Today’s thoughts by Joe Farace
“A technically perfect photograph can be the world’s most boring picture.”—Andreas Feininger
There are all kinds of photographers out there in the world and I’m not just talking about portrait shooters, landscape photographers or astrophotographers. All of these genres also include (at least) four major categories of photographers that I’m about to describe. So lets get started:
Pixel Peepers: A photographer/friend once showed me a portrait that he made of a strikingly beautiful model and proudly told me, “look how sharp her eyelashes are.” I guess they were sharp but the expression on her face said, “when is this session ever going to be over?” I’ll confess to shooting pictures of brick walls but, here’s the important part, only when writing a lens review. When it comes to lenses or even cameras that get used for my personal photography I just shoot’em and use’em. Ditto for DxO sensor scores; I never look at them for myself.
Let me tell you something else: The best hands-down, all-world best mirrorless camera that I ever tested was the Samsung NX1. When I looked at the images on my 5K iMac’s screen I was blown away by their stunning visual quality; it was better than anything that I’ve ever or since used. But Samsung didn’t get the memo about camera size for mirrorless cameras and the NX1 is as gone as quickly as the Nimslo.
How I made this photo: It was shot with a Nikon 28ti film camera using it’s panorama mode. While smarter photographers than me have said, “The most useless feature of the camera is the panorama mode,” I loved it and photographed this historic home in Georgetown, Colorado using it. Exposure and film type unrecorded, I traded this camera for a Contax G1, and while I loved the Nikon, I miss the Contax more.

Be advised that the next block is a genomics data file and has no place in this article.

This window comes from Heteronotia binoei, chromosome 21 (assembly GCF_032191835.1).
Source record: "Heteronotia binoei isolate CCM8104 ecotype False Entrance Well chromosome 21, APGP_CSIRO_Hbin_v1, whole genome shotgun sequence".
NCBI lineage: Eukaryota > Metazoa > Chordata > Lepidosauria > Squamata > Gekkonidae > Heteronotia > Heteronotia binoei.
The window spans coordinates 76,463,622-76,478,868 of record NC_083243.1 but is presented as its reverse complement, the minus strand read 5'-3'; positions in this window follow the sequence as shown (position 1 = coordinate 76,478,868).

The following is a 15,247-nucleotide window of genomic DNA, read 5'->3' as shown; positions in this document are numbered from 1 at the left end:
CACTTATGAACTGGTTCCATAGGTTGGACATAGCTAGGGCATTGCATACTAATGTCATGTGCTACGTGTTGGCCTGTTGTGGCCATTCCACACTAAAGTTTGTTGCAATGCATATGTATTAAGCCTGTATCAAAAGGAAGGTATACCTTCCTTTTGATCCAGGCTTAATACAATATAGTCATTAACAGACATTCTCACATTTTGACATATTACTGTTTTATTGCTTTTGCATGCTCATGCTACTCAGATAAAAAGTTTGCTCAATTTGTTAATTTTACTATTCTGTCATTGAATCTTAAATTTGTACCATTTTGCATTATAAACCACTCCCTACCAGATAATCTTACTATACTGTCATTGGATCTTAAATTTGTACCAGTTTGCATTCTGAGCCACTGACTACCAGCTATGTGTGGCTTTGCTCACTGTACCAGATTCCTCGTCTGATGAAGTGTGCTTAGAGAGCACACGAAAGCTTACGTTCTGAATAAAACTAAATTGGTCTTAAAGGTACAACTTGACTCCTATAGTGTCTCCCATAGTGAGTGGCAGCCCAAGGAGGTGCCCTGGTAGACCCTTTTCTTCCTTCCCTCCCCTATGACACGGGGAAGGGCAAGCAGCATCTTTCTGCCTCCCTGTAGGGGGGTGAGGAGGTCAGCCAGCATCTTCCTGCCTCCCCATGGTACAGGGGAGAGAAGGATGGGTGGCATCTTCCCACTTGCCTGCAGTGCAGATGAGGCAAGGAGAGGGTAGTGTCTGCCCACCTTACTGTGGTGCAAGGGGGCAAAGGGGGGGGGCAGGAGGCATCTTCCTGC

Camera Collectors: Speaking of Contax, there is no doubt that some people admire the elegance and construction of the hardware, seldom take pictures but care if the camera is the latest or “the best.” I once wrote in Shutterbug back back when it was a real magazine, “if carpenters could hang a belt sander around their neck, they might not treat it as the tool it is” but that’s not they way it works out here in the real world. But lets face it, we’re all camera collectors to some extent.
I currently own a Leica M6 TTL, Zeiss SW, Seagull TLR, Minolta Prod 20 and Hasselblad XPan, none of which I would part with after going digital, even though I seldom use any of these beautiful cameras—although that is about to change. But it’s called, photography not cameratography and it’s all about making photos and not just collecting beautiful mechanical and optical Objet d’art. Although I think that’s no excuse for making ugly-looking cameras.
Happy Snappers: We are all snapshooters to some extent. I’m not talking about using cell phones to make selfies but shooting pictures, like I and everybody else does of birthdays, anniversaries and other special occasions. And for some people, like my friend Renee, it’s all they use their camera for and there’s nothing wrong with that. It’s one of a camera’s best uses and something that makes photography the universal language. Selfies, excepted, I think.
Photographers: I suspect there’s a bunch of people, much like me that just enjoy making photographs. Yes, we love cameras and lenses, although as tools not as objects of worship and make pictures of birthdays and anniversaries but also try to make images that are technically and aesthetically pleasing.
There are probably more different kinds of picture takers out there and if you can think of any—or you are one—please click that ole Contact button and tell me what you think. Or maybe you’re just a photographer yourself and want to talk about what you kind of images you like to make. Either way, I’d love to hear about that too. Best replies win a small prize.
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